When the expression is evaluated, the denominator becomes zero. Hence Java would throw ArithmeticException when it’s executed. The exception logs would be:

Exception in thread "main" java.lang.ArithmeticException: / by zero
at TestClass.main(TestClass.java:8)

16. What is the difference between ClassNotFoundException and NoClassDefFoundError?

Both these exceptions occur when ClassLoader or JVM is not able to find classes while loading during run-time. However, the difference between these 2 are:

  • ClassNotFoundException: This exception occurs when we try to load a class that is not found in the classpath at runtime by making use of the loadClass() or Class.forName() methods.
  • NoClassDefFoundError: This exception occurs when a class was present at compile-time but was not found at runtime.

17. What do you understand by an unreachable catch block error?

This error is thrown by the compiler when we have multiple catch blocks and keep parent classes first and subclasses later. The catch blocks should follow the order of the most specific ones at the top to the most general ones at the bottom. If this is not followed, an unreachable catch block error is thrown during compile time.

Exception Handling Interview Questions for Experienced

1. Explain Java Exception Hierarchy.

Exceptions in Java are hierarchical and follow inheritance to categorize different kinds of exceptions. The parent class of all exceptions and errors is Throwable. This class has 2 child classes - Error and Exception.

  1. Errors are those abnormal failures that are not in the scope of recovery for the application. It is not possible to anticipate errors or recover from them. Errors could be due to failures in hardware, out-of-memory, JVM crash, etc.
  2. Exception is divided into 2 categories - Checked Exception and Unchecked Exception.
    • Checked Exceptions are those that can be anticipated in the program at the time of compilation and we should try to handle this otherwise it leads to a compilation error. IllegalAccessException, ClassNotFoundException, and FileNotFoundException are some of the types of checked exceptions. Exception is the parent class of all checked exceptions.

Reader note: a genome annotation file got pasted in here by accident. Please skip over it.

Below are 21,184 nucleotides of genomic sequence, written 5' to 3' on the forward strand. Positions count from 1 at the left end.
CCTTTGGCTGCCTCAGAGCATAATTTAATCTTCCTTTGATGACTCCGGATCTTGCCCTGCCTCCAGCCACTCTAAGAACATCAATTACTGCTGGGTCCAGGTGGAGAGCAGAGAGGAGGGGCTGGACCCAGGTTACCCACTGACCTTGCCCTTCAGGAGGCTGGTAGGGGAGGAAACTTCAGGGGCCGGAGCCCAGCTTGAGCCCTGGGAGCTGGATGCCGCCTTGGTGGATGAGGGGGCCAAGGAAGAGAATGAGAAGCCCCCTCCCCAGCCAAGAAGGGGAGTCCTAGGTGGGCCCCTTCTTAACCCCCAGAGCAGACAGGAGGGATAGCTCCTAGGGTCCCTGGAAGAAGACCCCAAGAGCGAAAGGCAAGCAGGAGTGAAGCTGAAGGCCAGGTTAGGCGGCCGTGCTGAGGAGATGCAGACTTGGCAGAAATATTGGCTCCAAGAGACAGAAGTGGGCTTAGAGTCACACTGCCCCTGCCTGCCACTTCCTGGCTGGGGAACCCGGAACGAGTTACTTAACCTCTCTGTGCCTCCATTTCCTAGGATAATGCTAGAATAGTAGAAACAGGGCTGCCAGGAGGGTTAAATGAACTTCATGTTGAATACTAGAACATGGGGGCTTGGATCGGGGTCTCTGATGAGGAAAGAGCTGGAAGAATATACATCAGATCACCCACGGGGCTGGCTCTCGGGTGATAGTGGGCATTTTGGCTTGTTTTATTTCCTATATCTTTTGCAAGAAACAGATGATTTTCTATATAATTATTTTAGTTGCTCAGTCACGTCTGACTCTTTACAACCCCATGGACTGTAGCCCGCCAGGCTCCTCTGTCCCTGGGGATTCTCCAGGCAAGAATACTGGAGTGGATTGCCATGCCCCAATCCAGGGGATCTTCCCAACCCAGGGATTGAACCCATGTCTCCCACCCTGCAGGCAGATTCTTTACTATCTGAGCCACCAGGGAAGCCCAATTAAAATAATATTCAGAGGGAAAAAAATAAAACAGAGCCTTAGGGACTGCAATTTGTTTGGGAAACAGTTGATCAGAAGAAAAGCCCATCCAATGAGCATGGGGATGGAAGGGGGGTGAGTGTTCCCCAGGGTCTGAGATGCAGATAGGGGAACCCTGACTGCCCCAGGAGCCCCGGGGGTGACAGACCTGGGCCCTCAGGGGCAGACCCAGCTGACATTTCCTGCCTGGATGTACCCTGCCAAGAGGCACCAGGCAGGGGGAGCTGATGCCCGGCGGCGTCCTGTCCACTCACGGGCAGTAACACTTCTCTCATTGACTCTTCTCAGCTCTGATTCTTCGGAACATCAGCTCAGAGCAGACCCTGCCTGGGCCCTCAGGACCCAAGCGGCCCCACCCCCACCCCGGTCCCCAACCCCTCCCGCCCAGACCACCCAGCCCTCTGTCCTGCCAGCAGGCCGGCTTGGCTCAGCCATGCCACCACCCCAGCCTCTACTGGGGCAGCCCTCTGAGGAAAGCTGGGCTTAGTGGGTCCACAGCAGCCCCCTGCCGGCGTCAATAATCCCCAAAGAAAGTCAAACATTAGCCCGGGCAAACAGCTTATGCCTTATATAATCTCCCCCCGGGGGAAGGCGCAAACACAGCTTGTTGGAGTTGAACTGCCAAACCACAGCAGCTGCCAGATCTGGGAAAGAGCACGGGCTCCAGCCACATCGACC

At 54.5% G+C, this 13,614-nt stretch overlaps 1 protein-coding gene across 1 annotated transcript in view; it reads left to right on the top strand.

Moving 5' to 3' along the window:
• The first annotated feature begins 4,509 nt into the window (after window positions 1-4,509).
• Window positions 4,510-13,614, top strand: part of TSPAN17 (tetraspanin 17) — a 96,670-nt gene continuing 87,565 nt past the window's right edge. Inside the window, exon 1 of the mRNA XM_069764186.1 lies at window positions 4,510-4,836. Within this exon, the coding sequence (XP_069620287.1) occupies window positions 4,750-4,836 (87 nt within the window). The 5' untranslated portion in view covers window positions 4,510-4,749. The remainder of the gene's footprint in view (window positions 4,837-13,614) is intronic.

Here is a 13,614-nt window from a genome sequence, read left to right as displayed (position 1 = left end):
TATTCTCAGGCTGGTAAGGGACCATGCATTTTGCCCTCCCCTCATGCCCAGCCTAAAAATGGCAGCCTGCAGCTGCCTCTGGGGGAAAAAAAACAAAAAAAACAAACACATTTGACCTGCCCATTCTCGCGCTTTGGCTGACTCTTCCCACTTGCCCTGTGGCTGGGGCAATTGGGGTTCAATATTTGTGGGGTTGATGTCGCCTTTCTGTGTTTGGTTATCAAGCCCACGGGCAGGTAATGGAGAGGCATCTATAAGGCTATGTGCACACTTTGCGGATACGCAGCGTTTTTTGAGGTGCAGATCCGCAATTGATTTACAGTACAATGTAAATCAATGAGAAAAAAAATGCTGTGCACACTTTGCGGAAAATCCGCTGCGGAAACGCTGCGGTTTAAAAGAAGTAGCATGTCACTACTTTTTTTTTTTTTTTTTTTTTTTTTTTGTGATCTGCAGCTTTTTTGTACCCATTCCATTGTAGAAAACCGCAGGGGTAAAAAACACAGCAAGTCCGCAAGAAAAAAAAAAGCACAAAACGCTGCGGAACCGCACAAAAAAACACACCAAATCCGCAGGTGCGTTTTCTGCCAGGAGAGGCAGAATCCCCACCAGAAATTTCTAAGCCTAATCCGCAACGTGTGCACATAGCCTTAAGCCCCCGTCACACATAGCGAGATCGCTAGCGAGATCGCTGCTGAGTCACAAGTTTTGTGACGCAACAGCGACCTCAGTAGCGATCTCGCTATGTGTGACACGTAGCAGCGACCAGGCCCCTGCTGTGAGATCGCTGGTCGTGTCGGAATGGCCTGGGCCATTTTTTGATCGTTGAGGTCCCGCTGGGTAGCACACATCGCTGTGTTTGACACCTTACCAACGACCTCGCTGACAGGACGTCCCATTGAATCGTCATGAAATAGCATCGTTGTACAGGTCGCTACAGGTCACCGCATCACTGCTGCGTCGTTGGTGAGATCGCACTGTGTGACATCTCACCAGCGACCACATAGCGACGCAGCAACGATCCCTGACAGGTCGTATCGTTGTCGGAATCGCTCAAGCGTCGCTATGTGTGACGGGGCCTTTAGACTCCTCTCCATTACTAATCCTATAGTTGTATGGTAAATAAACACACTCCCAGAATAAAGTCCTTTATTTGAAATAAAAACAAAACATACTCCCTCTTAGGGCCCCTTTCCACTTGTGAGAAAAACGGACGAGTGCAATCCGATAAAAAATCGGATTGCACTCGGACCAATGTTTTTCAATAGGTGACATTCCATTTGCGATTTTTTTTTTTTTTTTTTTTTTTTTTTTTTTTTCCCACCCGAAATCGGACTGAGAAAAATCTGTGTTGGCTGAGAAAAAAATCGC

• Unchecked exceptions are those exceptions that occur during runtime and are not possible to identify at the time of compilation. These exceptions are caused due to mistakes in application programming - for example, we try to access an element from an array index that is out of bounds from the length of the array, while trying to run operations on null objects and so on. RuntimeException, ArrayIndexOutOfBoundException, NullPointerException, ClassCastException, NumberFormatException, IllegalArgumentException, etc are some of the types of unchecked exceptions. The parent class of all runtime/unchecked exceptions is RuntimeException.

The exception hierarchy in Java has been depicted in the image below:

2. What does JVM do when an exception occurs in a program?

When there is an exception inside a method, the method creates and passes (throws) the Exception object to the JVM. This exception object has information regarding the type of exception and the program state when this error happens. JVM is then responsible for finding if there are any suitable exception handlers to handle this exception by going backwards in the call stack until it finds the right handler. If a matching exception handler is not found anywhere in the call stack, then the JVM terminates the program abruptly and displays the stack trace of the exception.

3. What happens when an exception is thrown by the main method?

When there is an exception thrown by the main() method if the exception is not handled, then the program is terminated by the Java Runtime, and the exception message along with the stack trace is printed in the system console.

4. Is it possible to throw checked exceptions from a static block?

We cannot throw a check exception from a static block. However, we can have try-catch logic that handles the exception within the scope of that static block without rethrowing the exception using the throw keyword. The exceptions cannot be propagated from static blocks because static blocks are invoked at the compiled time only once and no method invokes these blocks.

5. What happens to the exception object after exception handling is complete?

The exception object will be garbage collected.

6. What are different scenarios where “Exception in thread main” types of error could occur?

The following are some of the scenarios causing an exception in the main thread:

  1. Exception in thread main java.lang.UnsupportedClassVersionError: This occurs when the Java class is compiled from one JDK version and we run the class in another JDK version.